Join Scott Simpson for an in-depth discussion in this video Backing up your data, part of Learning Ubuntu Desktop Linux.
It's always important to have a backup of your important data just in case something happens to your computer. Ubuntu comes with a program called Deja Dup. I'll access the setting for it in the Systems Settings window under Backups. I have my external flash drive plugged into my system. And for this movie, I'll use that as my backup drive. If you have a network file server, you can use that as well. The backup needs to live inside a folder. So, I'll give a name for a folder, under Storage Location. I'll choose my external drive, and I'll call my backup folder, backups.
It doesn't exist, so Deja Dup will create it for me. I can choose folders to ignore, in the backup, and also folders to specifically save. I'm going to be saving my whole home folder. But it's going to ignore my trash, and the downloads folder within my user folder. This tilde here represents the user folder in the Unix file system. The scheduling section lets you specify how often to back up, and how far back you want the backups to go. When you've got the settings the way you want them, turn on the little switch. I'll click on the launcher to bring up the Backup window. And it's asking for a password.
You can choose to not have a password, but it's a good idea to set a password. So, I'll do that. You'll need to supply this password when you backup in the future, unless you click Remember Password, and you'll need to provide it when you restore your files. I'll click Continue, and let this run. To restore files you can go through the Deja Dup interface, to get the full contents of your backup. But if you want individual files, there's another way. I'll open up the File Browser and I'll go into my pictures folder. If you right click on a file, you'll see Revert to previous version. That will let you choose an earlier version of the file to restore.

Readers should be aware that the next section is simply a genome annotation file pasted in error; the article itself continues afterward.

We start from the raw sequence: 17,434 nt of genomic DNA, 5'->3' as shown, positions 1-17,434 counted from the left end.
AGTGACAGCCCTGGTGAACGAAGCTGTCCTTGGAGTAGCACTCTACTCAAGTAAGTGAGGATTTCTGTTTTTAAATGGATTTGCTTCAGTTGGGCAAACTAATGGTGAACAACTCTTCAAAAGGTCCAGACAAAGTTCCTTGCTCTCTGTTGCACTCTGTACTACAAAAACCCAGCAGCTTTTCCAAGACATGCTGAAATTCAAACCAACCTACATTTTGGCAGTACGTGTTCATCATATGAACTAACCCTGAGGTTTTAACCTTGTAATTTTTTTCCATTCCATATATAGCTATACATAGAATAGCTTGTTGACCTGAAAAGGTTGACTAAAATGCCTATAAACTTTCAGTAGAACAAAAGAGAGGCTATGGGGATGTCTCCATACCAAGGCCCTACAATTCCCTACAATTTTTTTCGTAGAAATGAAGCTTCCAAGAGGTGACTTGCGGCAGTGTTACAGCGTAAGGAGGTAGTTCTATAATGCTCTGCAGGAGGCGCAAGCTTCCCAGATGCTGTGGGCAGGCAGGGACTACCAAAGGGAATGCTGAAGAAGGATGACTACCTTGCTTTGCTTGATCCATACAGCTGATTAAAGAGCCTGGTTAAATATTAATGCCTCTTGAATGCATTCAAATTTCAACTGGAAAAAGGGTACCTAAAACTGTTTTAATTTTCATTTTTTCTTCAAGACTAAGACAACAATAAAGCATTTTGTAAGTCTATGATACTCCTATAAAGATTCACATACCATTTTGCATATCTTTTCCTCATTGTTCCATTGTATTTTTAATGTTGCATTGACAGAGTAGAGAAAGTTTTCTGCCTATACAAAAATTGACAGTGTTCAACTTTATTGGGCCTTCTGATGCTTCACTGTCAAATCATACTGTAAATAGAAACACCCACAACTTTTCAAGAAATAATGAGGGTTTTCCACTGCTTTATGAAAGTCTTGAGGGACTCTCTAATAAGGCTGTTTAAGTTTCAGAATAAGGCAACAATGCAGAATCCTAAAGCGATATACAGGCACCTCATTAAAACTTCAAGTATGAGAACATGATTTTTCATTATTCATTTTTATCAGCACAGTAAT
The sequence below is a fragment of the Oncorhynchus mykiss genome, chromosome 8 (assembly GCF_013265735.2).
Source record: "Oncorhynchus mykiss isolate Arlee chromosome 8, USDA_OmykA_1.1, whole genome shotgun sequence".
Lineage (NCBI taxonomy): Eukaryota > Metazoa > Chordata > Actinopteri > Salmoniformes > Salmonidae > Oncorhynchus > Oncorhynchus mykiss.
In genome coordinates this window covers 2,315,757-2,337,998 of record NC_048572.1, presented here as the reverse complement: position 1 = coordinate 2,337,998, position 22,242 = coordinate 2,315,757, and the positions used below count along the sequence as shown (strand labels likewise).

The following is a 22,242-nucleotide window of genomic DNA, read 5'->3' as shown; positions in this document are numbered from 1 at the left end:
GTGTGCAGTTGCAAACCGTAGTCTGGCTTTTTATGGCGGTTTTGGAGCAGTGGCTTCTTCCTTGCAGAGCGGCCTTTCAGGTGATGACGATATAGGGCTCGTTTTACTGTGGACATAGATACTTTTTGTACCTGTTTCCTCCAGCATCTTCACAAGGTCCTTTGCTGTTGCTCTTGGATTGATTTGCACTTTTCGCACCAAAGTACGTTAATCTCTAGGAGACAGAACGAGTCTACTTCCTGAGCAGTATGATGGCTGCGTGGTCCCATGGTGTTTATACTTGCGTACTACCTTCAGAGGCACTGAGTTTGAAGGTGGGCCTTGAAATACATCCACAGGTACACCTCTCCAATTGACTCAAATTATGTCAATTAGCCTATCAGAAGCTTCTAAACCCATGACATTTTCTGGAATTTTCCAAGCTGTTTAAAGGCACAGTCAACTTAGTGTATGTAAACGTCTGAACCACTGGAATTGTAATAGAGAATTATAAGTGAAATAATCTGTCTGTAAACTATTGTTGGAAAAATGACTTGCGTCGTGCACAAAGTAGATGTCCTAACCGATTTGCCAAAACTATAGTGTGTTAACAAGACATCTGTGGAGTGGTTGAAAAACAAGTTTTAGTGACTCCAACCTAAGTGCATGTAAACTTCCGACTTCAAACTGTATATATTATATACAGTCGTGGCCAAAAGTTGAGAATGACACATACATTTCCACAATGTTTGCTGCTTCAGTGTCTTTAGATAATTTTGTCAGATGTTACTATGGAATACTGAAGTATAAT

This is handy if you've saved over the wrong file or made a change you didn't like or something like that. Deja Dup will ask you where to restore from, when to restore from, and then give you the ability to click Restore to get the file back. I haven't changed this file at all, but you get the idea. If you delete a file and want to get it back, Deja Dup has you covered there too. I'll delete some of my pictures and I'll even empty the trash. These files are now gone from my computer. Oh no, I needed them. Well, good thing I have a backup. I'll right click in the pictures folder and choose Restore Missing Files.
Deja Dup knows what it's backed up from here in the past. So it knows what's missing. And when it was last seen. I'll select all of these files. Then I'll click Forward. And then, I'll hit Restore. And I can see Deja Dup restoring my files. Of course, backups will only happen if your hard drive's plugged in and your system is on. But outside of that, Deja Dup gives you set and forget backups of your files.
- Installing Ubuntu in a virtual machine
- Installing Ubuntu as your main operating system
- Navigating the Unity Dash
- Exploring the hardware and system settings
- Working with files and folders
- Browsing the web
- Creating documents, spreadsheets, and presentations
- Working with photos in Shotwell
- Backing up your data
- Sharing files